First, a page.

If you’re having difficulty managing your symptoms, or if the rash doesn’t get better after a few weeks, talk to your doctor about your self-care and other treatment options.
Chronic Phase (Post-Herpetic Neuralgia)
The third and final of the three stages of shingles is the chronic phase, or post-herpetic neuralgia (PHN). This stage is considered a long-term complication of shingles progression that involves a variety of chronic symptoms.
If you begin developing post-herpetic neuralgia, you may experience pain in the area where your rash appeared for several months after the acute eruptive phase has ended. Additionally, symptoms like joint pain, fatigue, and difficulty sleeping are common when dealing with PHN.
The main goal of treating post-herpetic neuralgia is managing pain and other associated symptoms. Treatments such as pain medications, topical creams, and specialized patches are popular options that may help reduce discomfort levels when living with PHN.
To improve comfort, you can relax the affected area with a warm bath or shower, wear loose and comfortable clothing that isn’t irritating to your skin, and take regular breaks throughout your day to change positions and keep your body moving.
One essential treatment for seniors living with PHN is physical therapy. Regular physical therapy can help improve your overall strength, flexibility, and balance while reducing joint pain. (5)
Additional techniques, such as manual therapy or dry needling, may improve comfort and reduce symptoms. (6)
For long-term benefit, your physical therapist can provide educational information about managing your symptoms and making lifestyle changes to help you live your best life with PHN.
Be sure to talk to your doctor about which treatment options may be best for living with PHN.
- Shingles, or herpes zoster, is a painful skin rash triggered by the virus that causes chickenpox.
- The primary sign of shingles is a band or patch of blisters usually appearing on one side of the body or face.
- Shingles is different from cold sores, although both are caused by the varicella-zoster virus.
- Adults 50 years and older are recommended to receive the shingles vaccine for protection.
- Shingles progresses through three stages: pre-eruptive, acute eruptive, and chronic (post-herpetic neuralgia).
- Starting antiviral medication early during the pre-eruptive phase can help reduce symptom severity.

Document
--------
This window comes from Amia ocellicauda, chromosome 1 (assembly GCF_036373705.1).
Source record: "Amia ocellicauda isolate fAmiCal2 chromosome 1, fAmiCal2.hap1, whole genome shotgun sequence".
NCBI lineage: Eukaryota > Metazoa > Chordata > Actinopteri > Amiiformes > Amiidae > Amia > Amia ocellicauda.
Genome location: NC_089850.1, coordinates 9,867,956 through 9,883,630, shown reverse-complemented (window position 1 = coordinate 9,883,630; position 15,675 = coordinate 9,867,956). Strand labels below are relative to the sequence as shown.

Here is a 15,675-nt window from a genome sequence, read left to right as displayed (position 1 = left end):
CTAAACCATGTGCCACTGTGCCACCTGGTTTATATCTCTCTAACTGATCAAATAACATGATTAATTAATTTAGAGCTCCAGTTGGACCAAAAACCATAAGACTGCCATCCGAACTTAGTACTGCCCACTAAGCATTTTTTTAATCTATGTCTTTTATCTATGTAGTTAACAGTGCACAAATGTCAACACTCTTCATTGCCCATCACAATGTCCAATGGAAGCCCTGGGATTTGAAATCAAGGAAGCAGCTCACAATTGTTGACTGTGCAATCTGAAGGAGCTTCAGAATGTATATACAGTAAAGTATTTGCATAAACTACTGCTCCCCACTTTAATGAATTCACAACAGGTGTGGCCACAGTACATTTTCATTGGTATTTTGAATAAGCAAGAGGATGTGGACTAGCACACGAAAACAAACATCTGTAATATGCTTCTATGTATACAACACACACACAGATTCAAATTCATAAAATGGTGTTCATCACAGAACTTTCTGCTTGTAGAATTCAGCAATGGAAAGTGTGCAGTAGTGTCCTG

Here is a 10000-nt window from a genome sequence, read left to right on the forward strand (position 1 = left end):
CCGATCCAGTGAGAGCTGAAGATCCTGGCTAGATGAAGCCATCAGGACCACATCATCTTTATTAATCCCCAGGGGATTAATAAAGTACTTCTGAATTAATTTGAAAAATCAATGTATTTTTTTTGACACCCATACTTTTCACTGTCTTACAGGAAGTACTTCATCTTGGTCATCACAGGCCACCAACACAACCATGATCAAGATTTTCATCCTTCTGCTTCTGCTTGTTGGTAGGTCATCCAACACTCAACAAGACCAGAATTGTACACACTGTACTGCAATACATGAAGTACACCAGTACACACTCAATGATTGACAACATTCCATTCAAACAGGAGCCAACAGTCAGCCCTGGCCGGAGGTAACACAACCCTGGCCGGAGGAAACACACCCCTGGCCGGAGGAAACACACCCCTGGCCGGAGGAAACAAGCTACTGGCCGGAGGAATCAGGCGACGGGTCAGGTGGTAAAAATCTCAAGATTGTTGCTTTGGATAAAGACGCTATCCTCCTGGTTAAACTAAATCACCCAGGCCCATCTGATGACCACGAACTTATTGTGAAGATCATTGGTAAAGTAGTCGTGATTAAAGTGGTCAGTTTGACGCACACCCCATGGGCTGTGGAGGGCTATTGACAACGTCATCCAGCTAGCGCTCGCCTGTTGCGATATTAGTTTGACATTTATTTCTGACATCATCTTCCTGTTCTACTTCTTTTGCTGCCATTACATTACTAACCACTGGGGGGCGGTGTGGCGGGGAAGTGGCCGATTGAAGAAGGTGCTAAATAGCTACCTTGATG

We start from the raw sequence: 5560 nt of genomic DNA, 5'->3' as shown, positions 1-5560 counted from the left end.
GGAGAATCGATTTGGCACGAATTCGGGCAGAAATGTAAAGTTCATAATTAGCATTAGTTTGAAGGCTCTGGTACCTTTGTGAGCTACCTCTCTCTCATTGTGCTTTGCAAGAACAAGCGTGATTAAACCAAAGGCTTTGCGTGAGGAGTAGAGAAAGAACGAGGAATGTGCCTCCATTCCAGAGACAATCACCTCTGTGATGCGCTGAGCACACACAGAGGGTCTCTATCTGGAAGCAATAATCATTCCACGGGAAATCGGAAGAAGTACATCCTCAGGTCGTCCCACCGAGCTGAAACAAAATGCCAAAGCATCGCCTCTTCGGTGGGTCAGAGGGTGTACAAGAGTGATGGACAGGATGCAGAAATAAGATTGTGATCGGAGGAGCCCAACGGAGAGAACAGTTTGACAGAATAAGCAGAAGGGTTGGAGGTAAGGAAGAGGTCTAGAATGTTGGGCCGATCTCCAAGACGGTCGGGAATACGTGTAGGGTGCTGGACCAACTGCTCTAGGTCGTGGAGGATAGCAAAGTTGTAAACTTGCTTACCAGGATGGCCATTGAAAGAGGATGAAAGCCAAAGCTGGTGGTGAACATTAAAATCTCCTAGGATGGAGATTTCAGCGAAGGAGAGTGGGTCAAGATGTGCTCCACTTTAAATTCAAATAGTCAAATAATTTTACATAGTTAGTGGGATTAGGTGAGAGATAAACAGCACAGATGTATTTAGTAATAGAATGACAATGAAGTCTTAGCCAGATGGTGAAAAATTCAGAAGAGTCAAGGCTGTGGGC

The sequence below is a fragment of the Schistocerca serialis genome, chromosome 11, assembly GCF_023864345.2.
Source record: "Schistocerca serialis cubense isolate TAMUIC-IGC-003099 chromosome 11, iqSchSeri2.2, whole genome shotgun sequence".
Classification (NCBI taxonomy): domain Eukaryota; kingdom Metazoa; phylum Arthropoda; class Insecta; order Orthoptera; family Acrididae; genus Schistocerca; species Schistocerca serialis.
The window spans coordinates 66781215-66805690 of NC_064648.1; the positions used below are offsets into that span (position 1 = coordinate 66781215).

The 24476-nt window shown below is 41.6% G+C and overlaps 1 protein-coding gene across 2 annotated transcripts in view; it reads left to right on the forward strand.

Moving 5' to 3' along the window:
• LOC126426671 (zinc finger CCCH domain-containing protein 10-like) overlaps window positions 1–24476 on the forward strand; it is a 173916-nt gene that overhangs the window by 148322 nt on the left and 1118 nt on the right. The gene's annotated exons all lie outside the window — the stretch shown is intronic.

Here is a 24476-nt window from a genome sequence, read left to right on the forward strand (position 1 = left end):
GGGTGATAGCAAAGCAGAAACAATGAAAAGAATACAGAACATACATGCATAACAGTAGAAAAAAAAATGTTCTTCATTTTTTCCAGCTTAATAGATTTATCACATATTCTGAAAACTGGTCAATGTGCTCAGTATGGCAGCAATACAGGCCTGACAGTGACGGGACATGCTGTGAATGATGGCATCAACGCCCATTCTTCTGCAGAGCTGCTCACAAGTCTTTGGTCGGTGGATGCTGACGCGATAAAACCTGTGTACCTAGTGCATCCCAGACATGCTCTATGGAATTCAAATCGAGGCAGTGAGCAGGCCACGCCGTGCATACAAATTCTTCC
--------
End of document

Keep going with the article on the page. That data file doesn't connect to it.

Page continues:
- Avoid scratching blisters during the acute eruptive phase to prevent complications.
- Post-herpetic neuralgia (PHN) may lead to pain and other symptoms for several months post-shingles.
- Physical therapy can be crucial for seniors experiencing PHN to manage pain and improve mobility.
- Timely medical advice and proper self-care can help manage shingles symptoms and expedite recovery.
What triggers the reactivation of the chickenpox virus to cause shingles?
The chickenpox virus (varicella-zoster virus) stays dormant in nerve cells after an initial chickenpox infection. Various factors can lead to its reactivation, resulting in shingles. These triggers include emotional stress, a weakened immune system due to aging or other medical conditions, and certain medications like corticosteroids. However, it’s important to note that sometimes the reactivation can occur without an apparent trigger.
If I’ve never had chickenpox, am I at risk of getting shingles?
No, you won’t be at risk for developing shingles if you’ve never had chickenpox. However, you are susceptible to contracting the chickenpox virus if you come into contact with the blister fluid of a person with shingles. Once you’ve had chickenpox, you are at risk for developing shingles later in life.
Is it possible to get shingles more than once?
Yes, it is possible to get shingles more than once, although it is relatively uncommon. Recurring cases typically occur in individuals with weakened immune systems and may appear in different areas than the original outbreak.
Are there any specific foods or diets recommended for shingles recovery?
There isn’t a specific diet exclusively for shingles recovery, but maintaining a balanced diet rich in nutrients can aid healing. Antioxidant-rich foods like fruits and vegetables and foods high in protein can help bolster your immune system, making recovery smoother. Staying hydrated is also important for general well-being and can support healing.
National Institute on Aging: Shingles. https://www.nia.nih.gov/health/shingles
Centers for Disease Control and Prevention: Shingles Vaccination https://www.cdc.gov/vaccines/vpd/shingles/public/shingrix/index.html
Centers for Disease Control and Prevention: Treating Shingles https://www.cdc.gov/shingles/about/treatment.html
Patil A, Goldust M, Wollina U. Herpes zoster: A Review of Clinical Manifestations and Management. Viruses. 2022;14(2):192. Published 2022 Jan 19. doi:10.3390/v14020192 https://pubmed.ncbi.nlm.nih.gov/35215786/
Vasileiadis P. Management of Neuropathic Pain and the Physiotherapeutic Rehabilitation of Patients with Chronic Post-Herpetic Neuralgia. Young Scientists’ Pages. Volume 73. https://www.eexot-journal.com/index.php/aoet/article/view/225/150
Cebeci D, Karasel S. Treatment Analysis of Patients Followed up With Postherpetic Neuralgia in Nothern Cyprus. Mater Sociomed. 2022;34(1):55-59. doi:10.5455/msm.2022.33.55-59. https://www.ncbi.nlm.nih.gov/pmc/articles/PMC9229281/